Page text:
Still, Blockers is hit and miss – although more the former than the latter. There’s an odd disconnect, a sense that we’re watching a movie about somebody’s idea about teenage female sexuality and not a more knowledgeable and candid take. That’s more than a bit disappointing given that the film is the directorial debut of Pitch Perfect scribe Kay Cannon, but a look at the dude-heavy roster of credited writers – Brian Kehoe, Jim Kehoe, Jon Hurwitz, Hayden Schlossberg, Seth Rogen and Evan Goldberg – indicates perhaps a few too many Y chromosomes in the creative pool for this to feel really authentic.
It is funny, though, and that’s the test of a comedy in the final analysis, and occasionally taps into deeper truths and complexities than we might normally expect in this sort of thing. Ultimately, Blockers falls short of being modern comedy classic, but it’s still a good time.
In the dying days of the Iraq War, a US Army sniper team consisting of gunman Shane Matthews (John Cena) and his spotter, Allen Isaac (Aaron Taylor-Johnson) are dispatched to investigate the massacre of a repair crew and their security detail at a remote desert pipeline. There, they are attacked by Juba (Laith Nakli) , a legendary Iraqi sniper. With Matthews badly wounded and lying exposed, Isaac takes cover behind… well, it’s in the title.
This is an interesting little formal exercise from Amazon Studios and director Doug Liman (The Bourne Identity, American Made), and you can certainly view it as an exploration of the possibility of doing a low-budget film with a known cast that can compete, if not go toe-to-toe, with the blockbuster behemoths that bestride that current theatrical landscape. The Wall is budgeted at US$3m, takes place in one location, and – one sequence aside – has a cast of three, one of whom we never see, and another of whom spends the bulk of the film unconscious.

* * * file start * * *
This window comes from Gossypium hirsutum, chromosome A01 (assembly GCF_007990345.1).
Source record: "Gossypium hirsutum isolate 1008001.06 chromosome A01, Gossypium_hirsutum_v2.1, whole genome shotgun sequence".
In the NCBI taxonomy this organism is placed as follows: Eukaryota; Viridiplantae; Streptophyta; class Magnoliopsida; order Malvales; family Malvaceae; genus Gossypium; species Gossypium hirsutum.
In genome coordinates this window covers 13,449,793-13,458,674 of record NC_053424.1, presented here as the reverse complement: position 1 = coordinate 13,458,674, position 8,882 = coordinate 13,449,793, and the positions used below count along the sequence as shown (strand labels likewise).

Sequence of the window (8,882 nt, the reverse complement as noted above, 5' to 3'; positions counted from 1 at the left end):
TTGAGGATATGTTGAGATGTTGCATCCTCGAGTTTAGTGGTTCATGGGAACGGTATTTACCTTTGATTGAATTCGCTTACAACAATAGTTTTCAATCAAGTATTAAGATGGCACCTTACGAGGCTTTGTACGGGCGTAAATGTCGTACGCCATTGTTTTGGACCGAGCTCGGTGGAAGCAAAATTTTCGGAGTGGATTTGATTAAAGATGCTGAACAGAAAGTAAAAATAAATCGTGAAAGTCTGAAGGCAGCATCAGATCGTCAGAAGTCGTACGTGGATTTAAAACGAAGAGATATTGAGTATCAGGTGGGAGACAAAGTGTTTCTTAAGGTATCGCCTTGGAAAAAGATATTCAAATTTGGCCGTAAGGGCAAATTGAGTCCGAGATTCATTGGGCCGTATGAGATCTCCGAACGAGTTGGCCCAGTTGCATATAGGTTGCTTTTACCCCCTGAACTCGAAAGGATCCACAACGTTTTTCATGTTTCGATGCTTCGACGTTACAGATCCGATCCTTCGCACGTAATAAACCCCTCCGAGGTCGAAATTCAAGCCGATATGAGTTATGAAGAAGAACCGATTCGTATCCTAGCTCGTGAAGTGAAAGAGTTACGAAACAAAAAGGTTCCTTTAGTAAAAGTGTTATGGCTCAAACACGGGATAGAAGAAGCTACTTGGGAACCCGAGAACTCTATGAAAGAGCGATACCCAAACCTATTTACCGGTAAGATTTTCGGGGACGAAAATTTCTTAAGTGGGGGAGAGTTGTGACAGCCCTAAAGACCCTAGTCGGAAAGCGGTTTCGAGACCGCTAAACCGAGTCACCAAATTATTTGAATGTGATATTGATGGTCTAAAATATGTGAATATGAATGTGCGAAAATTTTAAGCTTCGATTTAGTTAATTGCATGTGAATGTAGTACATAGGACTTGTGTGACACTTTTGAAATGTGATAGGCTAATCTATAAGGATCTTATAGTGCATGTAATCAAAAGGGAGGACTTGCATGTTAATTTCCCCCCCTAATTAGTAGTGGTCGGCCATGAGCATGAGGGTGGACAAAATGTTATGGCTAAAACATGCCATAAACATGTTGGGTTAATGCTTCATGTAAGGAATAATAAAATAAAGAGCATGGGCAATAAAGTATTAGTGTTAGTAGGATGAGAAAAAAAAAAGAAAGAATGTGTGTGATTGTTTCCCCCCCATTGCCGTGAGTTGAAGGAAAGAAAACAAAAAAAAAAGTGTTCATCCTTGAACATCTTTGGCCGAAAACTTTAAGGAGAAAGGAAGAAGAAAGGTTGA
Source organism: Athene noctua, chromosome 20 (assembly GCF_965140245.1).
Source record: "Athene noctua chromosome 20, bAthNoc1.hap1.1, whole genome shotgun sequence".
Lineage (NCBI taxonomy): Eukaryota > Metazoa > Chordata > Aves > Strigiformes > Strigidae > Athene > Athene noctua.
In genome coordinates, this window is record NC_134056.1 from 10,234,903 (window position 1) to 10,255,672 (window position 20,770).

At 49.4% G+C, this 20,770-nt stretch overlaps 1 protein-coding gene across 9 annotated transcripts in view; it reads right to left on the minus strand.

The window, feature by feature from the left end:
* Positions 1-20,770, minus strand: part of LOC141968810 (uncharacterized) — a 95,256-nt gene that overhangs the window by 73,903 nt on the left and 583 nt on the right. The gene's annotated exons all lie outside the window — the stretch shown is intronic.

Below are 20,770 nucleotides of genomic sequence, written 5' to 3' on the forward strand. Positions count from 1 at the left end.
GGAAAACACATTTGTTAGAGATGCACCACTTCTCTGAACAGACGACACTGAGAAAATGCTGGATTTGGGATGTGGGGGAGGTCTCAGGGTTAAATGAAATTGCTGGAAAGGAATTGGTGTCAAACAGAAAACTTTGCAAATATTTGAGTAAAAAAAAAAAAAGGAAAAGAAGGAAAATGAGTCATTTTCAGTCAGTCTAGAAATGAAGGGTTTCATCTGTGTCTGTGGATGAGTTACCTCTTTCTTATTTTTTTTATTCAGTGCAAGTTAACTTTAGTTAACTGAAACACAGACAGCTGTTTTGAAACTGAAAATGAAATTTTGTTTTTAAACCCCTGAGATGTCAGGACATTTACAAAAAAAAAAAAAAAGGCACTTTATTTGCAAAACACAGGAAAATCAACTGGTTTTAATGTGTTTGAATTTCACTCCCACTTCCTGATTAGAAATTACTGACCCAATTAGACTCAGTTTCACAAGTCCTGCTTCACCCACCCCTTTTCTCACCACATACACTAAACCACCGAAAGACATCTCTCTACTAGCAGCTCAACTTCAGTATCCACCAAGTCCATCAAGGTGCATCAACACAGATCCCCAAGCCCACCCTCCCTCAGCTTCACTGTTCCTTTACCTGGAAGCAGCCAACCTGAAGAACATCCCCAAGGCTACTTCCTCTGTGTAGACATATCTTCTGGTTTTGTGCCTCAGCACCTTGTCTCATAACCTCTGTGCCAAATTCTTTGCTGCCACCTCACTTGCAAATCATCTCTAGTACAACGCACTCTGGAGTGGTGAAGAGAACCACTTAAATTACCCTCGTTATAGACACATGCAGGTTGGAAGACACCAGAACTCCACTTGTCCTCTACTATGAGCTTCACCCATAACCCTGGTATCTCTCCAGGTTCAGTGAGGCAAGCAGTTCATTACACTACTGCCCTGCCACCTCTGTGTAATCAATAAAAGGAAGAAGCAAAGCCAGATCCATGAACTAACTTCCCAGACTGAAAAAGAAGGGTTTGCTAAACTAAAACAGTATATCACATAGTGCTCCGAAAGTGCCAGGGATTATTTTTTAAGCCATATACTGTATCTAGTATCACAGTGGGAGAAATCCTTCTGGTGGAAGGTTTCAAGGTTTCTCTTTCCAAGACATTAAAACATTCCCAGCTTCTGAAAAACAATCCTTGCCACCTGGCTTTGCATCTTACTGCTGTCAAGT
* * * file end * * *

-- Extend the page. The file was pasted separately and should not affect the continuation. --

And it works a treat, due to Taylor-Johnson’s one man show as the wounded but cunning Isaac, and tense, terse direction from Liman, who isn’t afraid to reach into the horror toolbox to find something to tune up his small-scale war movie. Seeing as he’s the only active character for much of the film, our sympathies lock onto Isaac from the get-go, and the script never makes him betray them. Isaac never does anything that shifts him into the “too dumb to live” category. He’s smart, capable, tough (he deals with a leg wound in a wince-worthy but admirably stoic fashion), but he’s pinned down by an unseen assailant, low on rations, stuck under a merciless sun, and almost completely out of options. The fun and tension comes in seeing him use his brain and his limited resources to deal with his situation before either Juba puts a draft through his dome or he simply bleeds out from his wounds.
There are a couple of points that push the envelope in terms of plausibility, mostly in terms of Juba’s almost supernatural accuracy with his rifle, and the film’s final movement feels like we’ve jumped genre tracks entirely, but not enough to break the compact with the audience. This is a tight little thriller custom-made to straddle the line between cinema-worthy and streaming fodder. No matter the context you catch it in, you’ll have a good time.